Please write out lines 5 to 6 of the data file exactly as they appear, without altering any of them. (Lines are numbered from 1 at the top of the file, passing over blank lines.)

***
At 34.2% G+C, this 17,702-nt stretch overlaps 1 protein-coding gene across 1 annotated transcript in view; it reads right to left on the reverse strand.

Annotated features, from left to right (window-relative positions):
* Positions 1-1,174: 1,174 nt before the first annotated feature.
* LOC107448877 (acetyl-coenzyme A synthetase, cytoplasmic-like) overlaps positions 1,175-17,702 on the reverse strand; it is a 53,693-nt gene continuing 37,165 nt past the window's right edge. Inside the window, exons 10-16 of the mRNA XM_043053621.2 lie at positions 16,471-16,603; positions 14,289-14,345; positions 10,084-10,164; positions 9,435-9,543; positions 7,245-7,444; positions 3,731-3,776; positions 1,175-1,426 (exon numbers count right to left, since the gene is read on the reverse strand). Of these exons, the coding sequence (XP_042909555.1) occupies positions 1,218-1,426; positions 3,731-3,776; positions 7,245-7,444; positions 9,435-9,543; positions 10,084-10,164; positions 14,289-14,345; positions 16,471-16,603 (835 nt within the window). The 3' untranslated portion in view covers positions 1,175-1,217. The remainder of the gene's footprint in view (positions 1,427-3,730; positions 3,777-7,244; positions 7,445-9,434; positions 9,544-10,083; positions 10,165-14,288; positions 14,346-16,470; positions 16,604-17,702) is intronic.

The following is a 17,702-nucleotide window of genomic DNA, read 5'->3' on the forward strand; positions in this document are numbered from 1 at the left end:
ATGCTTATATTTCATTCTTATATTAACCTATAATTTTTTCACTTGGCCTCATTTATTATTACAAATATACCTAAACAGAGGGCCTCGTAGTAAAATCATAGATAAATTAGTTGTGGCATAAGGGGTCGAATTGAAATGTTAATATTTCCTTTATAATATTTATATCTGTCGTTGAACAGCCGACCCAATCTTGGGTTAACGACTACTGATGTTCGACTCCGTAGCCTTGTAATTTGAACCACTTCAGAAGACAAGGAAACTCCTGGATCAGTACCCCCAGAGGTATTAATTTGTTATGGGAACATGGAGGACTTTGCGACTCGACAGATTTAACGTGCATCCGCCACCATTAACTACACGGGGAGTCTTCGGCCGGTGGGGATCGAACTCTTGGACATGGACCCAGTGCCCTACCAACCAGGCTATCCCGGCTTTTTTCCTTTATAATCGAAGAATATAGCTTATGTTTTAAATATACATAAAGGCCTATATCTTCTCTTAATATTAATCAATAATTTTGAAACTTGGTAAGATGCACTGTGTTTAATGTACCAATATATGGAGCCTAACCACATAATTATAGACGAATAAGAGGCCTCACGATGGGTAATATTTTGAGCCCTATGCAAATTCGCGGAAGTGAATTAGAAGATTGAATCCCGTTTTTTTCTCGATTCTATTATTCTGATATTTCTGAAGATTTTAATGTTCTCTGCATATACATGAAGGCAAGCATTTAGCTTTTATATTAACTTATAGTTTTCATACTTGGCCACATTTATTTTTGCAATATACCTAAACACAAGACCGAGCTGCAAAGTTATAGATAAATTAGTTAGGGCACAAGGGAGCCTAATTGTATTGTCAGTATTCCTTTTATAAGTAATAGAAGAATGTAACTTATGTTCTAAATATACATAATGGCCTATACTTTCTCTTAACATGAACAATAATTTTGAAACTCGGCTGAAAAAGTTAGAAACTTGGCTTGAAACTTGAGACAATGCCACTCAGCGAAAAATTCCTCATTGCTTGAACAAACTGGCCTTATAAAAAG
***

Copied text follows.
The following is a 17,702-nucleotide window of genomic DNA, read 5'->3' on the forward strand; positions in this document are numbered from 1 at the left end:
ATGCTTATATTTCATTCTTATATTAACCTATAATTTTTTCACTTGGCCTCATTTATTATTACAAATATACCTAAACAGAGGGCCTCGTAGTAAAATCATAGATAAATTAGTTGTGGCATAAGGGGTCGAATTGAAATGTTAATATTTCCTTTATAATATTTATATCTGTCGTTGAACAGCCGACCCAATCTTGGGTTAACGACTACTGATGTTCGACTCCGTAGCCTTGTAATTTGAACCACTTCAGAAGACAAGGAAACTCCTGGATCAGTACCCCCAGAGGTATTAATTTGTTATGGGAACATGGAGGACTTTGCGACTCGACAGATTTAACGTGCATCCGCCACCATTAACTACACGGGGAGTCTTCGGCCGGTGGGGATCGAACTCTTGGACATGGACCCAGTGCCCTACCAACCAGGCTATCCCGGCTTTTTTCCTTTATAATCGAAGAATATAGCTTATGTTTTAAATATACATAAAGGCCTATATCTTCTCTTAATATTAATCAATAATTTTGAAACTTGGTAAGATGCACTGTGTTTAATGTACCAATATATGGAGCCTAACCACATAATTATAGACGAATAAGAGGCCTCACGATGGGTAATATTTTGAGCCCTATGCAAATTCGCGGAAGTGAATTAGAAGATTGAATCCCGTTTTTTTCTCGATTCTATTATTCTGATATTTCTGAAGATTTTAATGTTCTCTGCATATACATGAAGGCAAGCATTTAGCTTTTATATTAACTTATAGTTTTCATACTTGGCCACATTTATTTTTGCAATATACCTAAACACAAGACCGAGCTGCAAAGTTATAGATAAATTAGTTAGGGCACAAGGGAGCCTAATTGTATTGTCAGTATTCCTTTTATAAGTAATAGAAGAATGTAACTTATGTTCTAAATATACATAATGGCCTATACTTTCTCTTAACATGAACAATAATTTTGAAACTCGGCTGAAAAAGTTAGAAACTTGGCTTGAAACTTGAGACAATGCCACTCAGCGAAAAATTCCTCATTGCTTGAACAAACTGGCCTTATAAAAAG